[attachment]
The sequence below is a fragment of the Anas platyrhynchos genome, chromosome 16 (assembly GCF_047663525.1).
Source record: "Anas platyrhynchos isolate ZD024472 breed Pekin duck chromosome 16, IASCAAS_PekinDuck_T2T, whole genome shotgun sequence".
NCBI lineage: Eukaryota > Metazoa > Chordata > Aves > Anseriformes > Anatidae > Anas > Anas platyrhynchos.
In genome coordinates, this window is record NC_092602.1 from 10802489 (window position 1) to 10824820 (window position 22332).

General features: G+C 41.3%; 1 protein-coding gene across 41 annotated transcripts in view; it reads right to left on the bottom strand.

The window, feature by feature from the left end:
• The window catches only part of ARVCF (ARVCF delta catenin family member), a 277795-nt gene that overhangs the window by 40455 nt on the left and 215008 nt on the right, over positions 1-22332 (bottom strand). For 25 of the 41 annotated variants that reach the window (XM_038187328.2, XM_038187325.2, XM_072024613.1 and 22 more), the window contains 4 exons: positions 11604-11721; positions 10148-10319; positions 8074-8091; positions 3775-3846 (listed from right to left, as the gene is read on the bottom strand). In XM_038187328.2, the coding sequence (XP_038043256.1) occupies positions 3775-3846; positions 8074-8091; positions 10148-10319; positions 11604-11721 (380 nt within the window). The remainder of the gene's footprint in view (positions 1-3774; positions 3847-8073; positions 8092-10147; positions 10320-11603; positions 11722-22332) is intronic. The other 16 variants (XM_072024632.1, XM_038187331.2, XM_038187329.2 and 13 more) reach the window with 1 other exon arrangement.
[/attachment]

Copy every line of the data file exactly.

The sequence below is a fragment of the Anas platyrhynchos genome, chromosome 16 (assembly GCF_047663525.1).
Source record: "Anas platyrhynchos isolate ZD024472 breed Pekin duck chromosome 16, IASCAAS_PekinDuck_T2T, whole genome shotgun sequence".
NCBI lineage: Eukaryota > Metazoa > Chordata > Aves > Anseriformes > Anatidae > Anas > Anas platyrhynchos.
In genome coordinates, this window is record NC_092602.1 from 10802489 (window position 1) to 10824820 (window position 22332).

General features: G+C 41.3%; 1 protein-coding gene across 41 annotated transcripts in view; it reads right to left on the bottom strand.

The window, feature by feature from the left end:
• The window catches only part of ARVCF (ARVCF delta catenin family member), a 277795-nt gene that overhangs the window by 40455 nt on the left and 215008 nt on the right, over positions 1-22332 (bottom strand). For 25 of the 41 annotated variants that reach the window (XM_038187328.2, XM_038187325.2, XM_072024613.1 and 22 more), the window contains 4 exons: positions 11604-11721; positions 10148-10319; positions 8074-8091; positions 3775-3846 (listed from right to left, as the gene is read on the bottom strand). In XM_038187328.2, the coding sequence (XP_038043256.1) occupies positions 3775-3846; positions 8074-8091; positions 10148-10319; positions 11604-11721 (380 nt within the window). The remainder of the gene's footprint in view (positions 1-3774; positions 3847-8073; positions 8092-10147; positions 10320-11603; positions 11722-22332) is intronic. The other 16 variants (XM_072024632.1, XM_038187331.2, XM_038187329.2 and 13 more) reach the window with 1 other exon arrangement.